Ekaterina Khomenko, a 29-year-old queer tango teacher, was found in her car early on September 7 with a four-inch gash across her throat. The engine was still running when a street cleaner chanced on her vehicle. Police, who initially entertained the theory that Khomenko may have killed herself, are now treating her death as a murder. Early reports in local newspapers made no mention of Khomenko’s ties to the LGBT community.
Khomenko’s father, Valery, was one of the first to publicize the killing. Commenting on the last photograph Ekaterina posted to her Vkontakte account (see above), he announced that detectives phoned him at 9am on September 7 to inform him that his daughter’s body had been discovered. According to his comment online, police were most interested to learn if Katya had any history with drugs, money problems, or suicidal tendencies.
Two days later, a Vkontakte user named Timur Isaev launched a flame war in the comments below this photograph, saying that gay people “always die earlier than healthy people [sic].” Isaev would leave 48 more comments in the next 48 hours, repeating his homophobic message for Khomenko’s mourning friends.
Lesbiru.com, an online portal for Russian-speaking lesbians, points out that Isaev is a member of the anti-gay Vkontakte community “Gay Hunters,” where he shares homophobic materials with the group’s 122 other subscribers. Isaev is also active on Twitter, where he posts more anti-gay content and praises Russia’s recent annexation of Crimea.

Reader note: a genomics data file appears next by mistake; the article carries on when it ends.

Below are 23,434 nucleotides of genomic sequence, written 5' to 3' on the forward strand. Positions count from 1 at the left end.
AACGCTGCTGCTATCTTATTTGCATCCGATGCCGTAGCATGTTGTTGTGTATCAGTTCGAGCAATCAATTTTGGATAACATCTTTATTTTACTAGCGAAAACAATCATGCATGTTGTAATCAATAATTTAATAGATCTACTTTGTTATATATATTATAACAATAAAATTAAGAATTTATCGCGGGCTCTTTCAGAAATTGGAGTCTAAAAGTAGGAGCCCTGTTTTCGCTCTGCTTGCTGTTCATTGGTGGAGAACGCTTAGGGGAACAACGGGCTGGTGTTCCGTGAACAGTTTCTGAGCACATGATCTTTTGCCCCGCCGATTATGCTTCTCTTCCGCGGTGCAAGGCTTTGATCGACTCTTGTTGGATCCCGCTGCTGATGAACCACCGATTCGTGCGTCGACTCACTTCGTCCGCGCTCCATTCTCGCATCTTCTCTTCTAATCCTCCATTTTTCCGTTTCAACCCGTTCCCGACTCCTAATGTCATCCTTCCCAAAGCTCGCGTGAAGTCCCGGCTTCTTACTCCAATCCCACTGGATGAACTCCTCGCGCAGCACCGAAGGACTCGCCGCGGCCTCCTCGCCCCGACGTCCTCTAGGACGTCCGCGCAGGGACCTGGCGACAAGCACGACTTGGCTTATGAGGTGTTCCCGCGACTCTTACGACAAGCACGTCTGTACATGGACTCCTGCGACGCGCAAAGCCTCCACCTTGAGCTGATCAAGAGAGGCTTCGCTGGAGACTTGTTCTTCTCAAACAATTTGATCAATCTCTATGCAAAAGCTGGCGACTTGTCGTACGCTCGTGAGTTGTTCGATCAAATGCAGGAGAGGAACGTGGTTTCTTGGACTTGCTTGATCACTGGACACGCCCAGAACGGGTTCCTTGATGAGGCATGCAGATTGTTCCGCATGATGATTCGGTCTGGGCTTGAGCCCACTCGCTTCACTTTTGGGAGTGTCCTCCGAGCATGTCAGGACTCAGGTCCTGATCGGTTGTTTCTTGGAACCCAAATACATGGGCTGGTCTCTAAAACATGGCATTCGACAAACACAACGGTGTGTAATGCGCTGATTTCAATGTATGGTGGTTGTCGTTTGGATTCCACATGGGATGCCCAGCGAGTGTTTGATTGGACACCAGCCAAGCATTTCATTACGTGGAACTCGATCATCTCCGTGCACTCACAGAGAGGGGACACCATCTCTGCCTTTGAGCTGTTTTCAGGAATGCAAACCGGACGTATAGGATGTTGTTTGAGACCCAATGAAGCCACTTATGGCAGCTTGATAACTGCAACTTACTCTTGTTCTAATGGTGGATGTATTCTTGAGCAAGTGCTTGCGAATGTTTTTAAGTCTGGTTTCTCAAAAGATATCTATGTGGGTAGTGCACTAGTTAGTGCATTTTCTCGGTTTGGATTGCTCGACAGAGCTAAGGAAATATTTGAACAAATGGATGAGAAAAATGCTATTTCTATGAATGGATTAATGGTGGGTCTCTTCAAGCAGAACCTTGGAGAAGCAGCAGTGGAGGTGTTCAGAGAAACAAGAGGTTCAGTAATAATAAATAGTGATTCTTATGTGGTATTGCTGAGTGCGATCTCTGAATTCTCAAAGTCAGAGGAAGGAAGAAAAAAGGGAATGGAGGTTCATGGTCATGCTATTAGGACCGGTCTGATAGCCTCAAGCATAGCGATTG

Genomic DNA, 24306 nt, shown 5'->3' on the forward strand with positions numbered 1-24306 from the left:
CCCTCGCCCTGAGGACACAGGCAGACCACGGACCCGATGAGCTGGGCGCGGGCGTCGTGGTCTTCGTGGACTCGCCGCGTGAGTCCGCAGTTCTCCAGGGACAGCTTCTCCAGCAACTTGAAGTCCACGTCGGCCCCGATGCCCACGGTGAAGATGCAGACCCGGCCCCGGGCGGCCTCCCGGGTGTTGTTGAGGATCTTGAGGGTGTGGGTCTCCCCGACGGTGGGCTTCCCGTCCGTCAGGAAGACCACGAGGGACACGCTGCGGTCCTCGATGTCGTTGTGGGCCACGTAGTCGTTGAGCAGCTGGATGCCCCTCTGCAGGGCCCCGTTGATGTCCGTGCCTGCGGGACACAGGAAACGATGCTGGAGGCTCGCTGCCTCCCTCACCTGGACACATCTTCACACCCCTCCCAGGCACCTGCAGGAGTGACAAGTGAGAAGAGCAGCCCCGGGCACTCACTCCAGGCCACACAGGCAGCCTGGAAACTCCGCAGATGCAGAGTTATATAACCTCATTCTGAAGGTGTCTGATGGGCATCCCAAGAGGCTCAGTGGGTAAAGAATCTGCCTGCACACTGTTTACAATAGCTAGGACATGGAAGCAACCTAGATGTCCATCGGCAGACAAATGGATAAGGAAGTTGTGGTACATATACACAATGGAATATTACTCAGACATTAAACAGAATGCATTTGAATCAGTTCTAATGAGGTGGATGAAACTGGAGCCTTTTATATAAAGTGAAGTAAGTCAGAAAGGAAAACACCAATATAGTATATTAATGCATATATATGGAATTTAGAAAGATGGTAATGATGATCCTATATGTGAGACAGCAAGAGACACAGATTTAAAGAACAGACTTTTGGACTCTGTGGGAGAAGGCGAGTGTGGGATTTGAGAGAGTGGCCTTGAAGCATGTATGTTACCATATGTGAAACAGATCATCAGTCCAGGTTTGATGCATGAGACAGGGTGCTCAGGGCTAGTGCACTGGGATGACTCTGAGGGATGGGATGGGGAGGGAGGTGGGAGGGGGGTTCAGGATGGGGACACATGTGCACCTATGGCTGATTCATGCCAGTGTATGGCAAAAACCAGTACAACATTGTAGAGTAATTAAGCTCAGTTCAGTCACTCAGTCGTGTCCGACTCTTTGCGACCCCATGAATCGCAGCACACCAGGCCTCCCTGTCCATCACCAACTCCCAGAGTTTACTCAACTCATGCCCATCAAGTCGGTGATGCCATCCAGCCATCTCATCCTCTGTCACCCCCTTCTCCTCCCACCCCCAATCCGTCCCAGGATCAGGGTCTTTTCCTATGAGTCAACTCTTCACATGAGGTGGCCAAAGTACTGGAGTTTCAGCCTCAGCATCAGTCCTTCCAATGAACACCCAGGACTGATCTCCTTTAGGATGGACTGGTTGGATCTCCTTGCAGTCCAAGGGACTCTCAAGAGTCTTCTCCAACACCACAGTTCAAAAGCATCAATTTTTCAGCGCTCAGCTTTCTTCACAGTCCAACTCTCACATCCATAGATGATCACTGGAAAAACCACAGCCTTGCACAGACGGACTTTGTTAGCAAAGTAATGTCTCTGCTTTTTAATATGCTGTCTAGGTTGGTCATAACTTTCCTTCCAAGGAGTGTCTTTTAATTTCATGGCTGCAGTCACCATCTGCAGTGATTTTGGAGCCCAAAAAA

According to the guerilla news website Contraband, St. Petersburg’s LGBT community is certain Khomenko’s career as a gay tango instructor played a role in her murder. Khomenko’s friend and colleague, Angelina Tishina, has launched a closed group on Vkontakte to collect money for Valery Khomenko, presumably to help pay the costs of Katya's funeral, which took place yesterday outside Moscow.
Russia's LGBT community faces many legal and social challenges. Though homosexuality was officially removed from the Russian list of mental illnesses in 1999, human rights activists have watched in dismay as local, regional, and federal lawmakers have passed several bans on so-called “gay propaganda” in recent years. Before Moscow's military intervention in Eastern Ukraine, the crackdown on gay rights in Russia was perhaps the Kremlin's biggest publicity problem internationally.